Avengers: Infinity War hits theaters tonight. It’s the 19th film in the Marvel Cinematic Universe and the first in a two-Avengers film set (the next will be released in 2019) that will tie up a lot of strings that have existed since the first MCU film 10 years ago (Iron Man).
The two films, like the Infinity Gauntlet comics that inspired them, are expected to kill off some of the universe’s most beloved characters.
But let’s just keep it a full buck: for Black folks, Infinity War is Black Panther II, dropping at a time when you can still watch the original in theaters. Christmas came early, ma!
Infinity War is expected to have a mammoth opening weekend that could potentially – in a long shot – beat Star Wars: The Force Awakens’ $247 million haul as the biggest opening weekend of all time. By virtue of being an Avengers film, the movie was always a sure bet to kill it at the box office (the original Avengers from 2012 holds the number-four opening record). But I’ll bet anything that Infinity War will benefit greatly from the success of Black Panther.
The first time we saw Chadwick Boseman’s T’Challa and Wakanda on-screen was during 2016’s Captain America: Civil War (Bucky was that first broken white boy that Shuri needed to patch up). But it wasn’t before the unabashed display of Black excellence that was the standalone Black Panther film that we were all looking to leave Donald Trump’s ‘Murica to migrate to Wakanda.
The Movement Known as ‘Black Panther’
I’m not one for hyperbole, so I mean it when I say that Black Panther was more than a movie – it was a movement; one that was largely helmed by Black women who were thrilled to see themselves on screen physically kicking ass and using their noggins to help keep the main character alive (T’Challa’s ass would’ve been dead within the first 30 minutes without help).
Social media drove the push to get the film past record hurdles, including the $1 billion worldwide mark. Whole theaters were rented out for young Black kids. Y’all showed up to theaters deep with dashikis on deck and shea butter flowing like water, turning your average AMC lobby into a fashion shoot and making it hard for the minimum-wage high schooler to vacuum the main rug so he can get off work on time.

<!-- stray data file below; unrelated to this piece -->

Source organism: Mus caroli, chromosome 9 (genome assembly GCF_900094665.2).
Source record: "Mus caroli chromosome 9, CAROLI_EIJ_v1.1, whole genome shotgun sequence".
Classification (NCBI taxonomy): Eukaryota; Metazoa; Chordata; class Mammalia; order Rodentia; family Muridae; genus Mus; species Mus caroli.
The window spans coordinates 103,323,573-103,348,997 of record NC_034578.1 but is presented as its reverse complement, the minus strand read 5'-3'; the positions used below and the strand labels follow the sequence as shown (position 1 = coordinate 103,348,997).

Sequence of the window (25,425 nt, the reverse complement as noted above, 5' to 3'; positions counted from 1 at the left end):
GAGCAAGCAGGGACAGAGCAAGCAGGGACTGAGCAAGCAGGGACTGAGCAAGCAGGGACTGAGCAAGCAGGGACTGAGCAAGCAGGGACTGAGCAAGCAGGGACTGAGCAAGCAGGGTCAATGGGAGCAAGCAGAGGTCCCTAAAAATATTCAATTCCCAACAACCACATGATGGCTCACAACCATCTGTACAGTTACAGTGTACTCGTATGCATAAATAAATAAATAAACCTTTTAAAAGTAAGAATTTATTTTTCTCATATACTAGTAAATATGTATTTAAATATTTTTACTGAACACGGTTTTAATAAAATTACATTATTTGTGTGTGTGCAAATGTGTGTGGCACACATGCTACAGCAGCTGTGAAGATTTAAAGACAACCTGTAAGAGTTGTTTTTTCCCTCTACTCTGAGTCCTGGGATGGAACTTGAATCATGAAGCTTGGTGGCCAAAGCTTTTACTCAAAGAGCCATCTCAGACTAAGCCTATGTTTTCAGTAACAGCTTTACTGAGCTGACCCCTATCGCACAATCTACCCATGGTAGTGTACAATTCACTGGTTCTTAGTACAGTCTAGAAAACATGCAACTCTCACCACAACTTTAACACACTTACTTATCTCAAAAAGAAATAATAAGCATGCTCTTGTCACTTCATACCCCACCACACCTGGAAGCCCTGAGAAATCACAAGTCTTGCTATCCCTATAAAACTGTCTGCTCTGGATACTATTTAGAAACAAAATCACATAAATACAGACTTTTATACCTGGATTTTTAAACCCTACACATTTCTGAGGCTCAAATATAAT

And it’s not like we were supporting trash for the sake of Blackness – Black Panther is the single best-reviewed comic book film ever. For Black folks, it wasn’t “did you see the film?” It was “how many times did you see it?”
The Real Stars
Trust and believe that Marvel’s marketing folks have taken note of this: notice anything about this recent Infinity War trailer? The movie will depict a massive battle against the mad Titan Thanos (Josh Brolin) in Wakanda, so you can bet your wallet that they hit us with a whole lot of T’Challa, Okoye (Danai Guirira), Shuri (Letitia Wright), Wakanda and an abundance of Blackness in the trailer on purpose.
I’m a lifelong comic book nerd, so I’ve been reading T’Challa’s stories since the 1980s; an African king superhero resonated with me before I was even old enough to understand his significance in a comic book universe that’s conventionally whiter than Kanye West’s brand new fanbase.
Thus, I find it deeply satisfying that a whole new audience might be inclined to pick up a Black Panther book, especially since they’re written by respected (and dope) contemporary authors like Roxane Gay and Ta-Nehisi Coates.
There’s no surer bet than a proper Black Panther sequel, so I hope that Marvel hews closely to the source material, eventually turning Shuri into the Black Panther and maybe even bringing in the X-Men’s Storm as T’Challa’s wife, helping us to forget about Halle Berry and her version of Storm with the wavering-ass African accent.
One thing’s for sure – if they keep building these quality Black superhero films, we will come. Just remember that all the shit I wrote about going to Black Panther still applies tonight.
Dustin J. Seibert is a native Detroiter living in Chicago. Miraculously, people have paid him to be aggressively light-skinned via a computer keyboard for nearly two decades. He loves his own mama slightly more than he loves music and exercises every day only so his French fry intake doesn’t catch up to him. Find him at his own site, wafflecolored.com.